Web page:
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Dynasty Dugout: Sleeper Pitching Keepers

In last week’s Dynasty Dugout, we took a look at four sleeper keeper candidates in the outfield. This week, we focus on a trio of high-upside hurlers that are flying under the radar to some degree in keeper leagues.

It’s been a lot harder finding quality pitching this year than in year’s past. Offense is up, and obviously, that means pitcher ERA is up as well. They kind of go hand in hand for the most part. It’s also been a really weird year for pitchers all around. Basically, every elite name outside of Chris Sale has gotten injured at one point or another this season. We also went through a stretch where Ervin Santana and Jason Vargas were two of the best pitchers in the league. Like I said, weird year.

The below three pitchers all have good to great long-term potential, but their values haven’t quite caught up yet for one reason or another. Keeping them now could pay big dividends for your fantasy squad next year and beyond.

Aaron Nola (SP – PHI)

There haven’t been many bright spots for the Philadelphia Phillies this season outside of the Rhys Hoskins Show here in August. However, if you’ve been paying attention, there’s been an under-the-radar pitcher in Philly that has quietly been putting together a very good season. That pitcher is Aaron Nola.

When you first look at Nola, nothing about him blows you away.  He’s never going to light up a radar gun or be an imposing force on the mound, but man, does he know how to pitch. Nola is going to be one of those pitchers you see pitch into his 40s due to his sheer knowledge on how to pitch and approach opposing hitters. Oh crap, I’m making him sound like a young Jamie Moyer. Let me clarify, he’s MUCH more talented than Jamie Moyer. Now that that’s out of the way, back to your normally scheduled article.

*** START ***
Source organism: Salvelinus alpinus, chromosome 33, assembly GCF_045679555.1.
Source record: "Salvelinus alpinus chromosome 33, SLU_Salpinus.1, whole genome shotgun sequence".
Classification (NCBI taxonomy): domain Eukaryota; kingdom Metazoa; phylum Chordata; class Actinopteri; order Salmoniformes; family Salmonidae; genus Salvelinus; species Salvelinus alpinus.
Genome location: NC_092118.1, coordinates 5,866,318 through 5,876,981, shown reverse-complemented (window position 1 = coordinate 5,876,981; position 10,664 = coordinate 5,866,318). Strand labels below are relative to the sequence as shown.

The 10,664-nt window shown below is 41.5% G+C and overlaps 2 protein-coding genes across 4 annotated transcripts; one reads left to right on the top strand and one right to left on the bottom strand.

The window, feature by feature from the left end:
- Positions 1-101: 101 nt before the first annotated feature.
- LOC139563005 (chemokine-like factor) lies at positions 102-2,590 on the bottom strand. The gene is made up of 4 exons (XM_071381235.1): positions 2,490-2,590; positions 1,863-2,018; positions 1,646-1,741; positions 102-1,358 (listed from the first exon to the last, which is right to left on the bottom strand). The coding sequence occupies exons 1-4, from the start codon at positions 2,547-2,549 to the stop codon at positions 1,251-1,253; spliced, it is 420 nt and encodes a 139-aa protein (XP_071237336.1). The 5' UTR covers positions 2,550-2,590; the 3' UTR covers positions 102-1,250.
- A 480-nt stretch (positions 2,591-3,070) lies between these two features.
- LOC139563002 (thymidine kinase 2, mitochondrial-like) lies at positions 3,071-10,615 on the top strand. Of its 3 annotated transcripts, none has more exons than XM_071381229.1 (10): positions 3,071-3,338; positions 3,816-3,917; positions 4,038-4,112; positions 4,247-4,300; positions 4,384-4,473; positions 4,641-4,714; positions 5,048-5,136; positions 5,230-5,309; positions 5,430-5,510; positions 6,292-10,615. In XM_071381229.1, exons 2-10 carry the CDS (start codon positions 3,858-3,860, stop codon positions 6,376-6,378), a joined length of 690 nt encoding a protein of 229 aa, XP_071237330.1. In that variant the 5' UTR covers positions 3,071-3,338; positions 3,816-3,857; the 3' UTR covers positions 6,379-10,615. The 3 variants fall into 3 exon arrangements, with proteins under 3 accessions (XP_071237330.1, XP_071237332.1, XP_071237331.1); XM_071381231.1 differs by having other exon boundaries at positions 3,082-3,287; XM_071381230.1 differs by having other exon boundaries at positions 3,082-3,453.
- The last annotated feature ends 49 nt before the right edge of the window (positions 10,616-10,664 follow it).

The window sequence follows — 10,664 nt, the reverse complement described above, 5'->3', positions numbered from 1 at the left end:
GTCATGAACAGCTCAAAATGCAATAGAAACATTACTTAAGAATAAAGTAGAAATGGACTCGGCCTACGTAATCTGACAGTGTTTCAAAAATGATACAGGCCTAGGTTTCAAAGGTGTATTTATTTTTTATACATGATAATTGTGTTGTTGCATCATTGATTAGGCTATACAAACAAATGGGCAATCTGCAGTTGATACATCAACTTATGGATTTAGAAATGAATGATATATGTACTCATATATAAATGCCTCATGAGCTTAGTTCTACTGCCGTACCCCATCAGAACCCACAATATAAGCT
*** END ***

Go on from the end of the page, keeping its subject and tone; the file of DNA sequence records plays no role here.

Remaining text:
Nola’s fastball routinely sits in the lower 90s. Now that’s usually not anything special, but it certainly is when you can locate it as well as he can. That’s not even his best pitch, either. Nola’s bread and butter is his devastating curveball. Only Corey Kluber, Lance McCullers, and some dude named Clayton Kershaw have had a more effective curveball than Nola’s since he came into the league in 2015.

The overall statistics for Nola this year have been good, but not great. But let’s dive a little deeper into those. Nola has allowed 12 runs combined in his last two starts, which ballooned his ERA from 3.02 to 3.58. Two measly bad starts. That’s all it takes to make your ERA jump over half a run. Before those two bad starts, Nola reeled off 10 straight quality starts. In those 10 starts, his ERA was only 1.71 and he struck out 10.3 batters per nine innings. Pretty good, right?

So, I just took you through the two extremes with Nola this season. Which one are you going to trust more? A 10-start stretch or a two-start stretch? Listen, I’m not saying that 10-start stretch is sustainable over the course of a full season, but it shows just how good he can be. Overall, Nola should settle in as a very solid SP2 long-term.

Alex Reyes (SP – STL)

Remember him? You should. Reyes was and still is one of the most electrifying young pitchers in the game. It’s truly a shame that we didn’t get to watch him pitch this season. Tommy John is a real jerk.

Before the season and his injury, the expectations for Reyes were sky high. He was ranked 6th, 4th, and 1st, respectively, by MLB, Baseball America, and Baseball Prospectus on their preseason prospect rankings. That talent didn’t just magically disappear because he had surgery.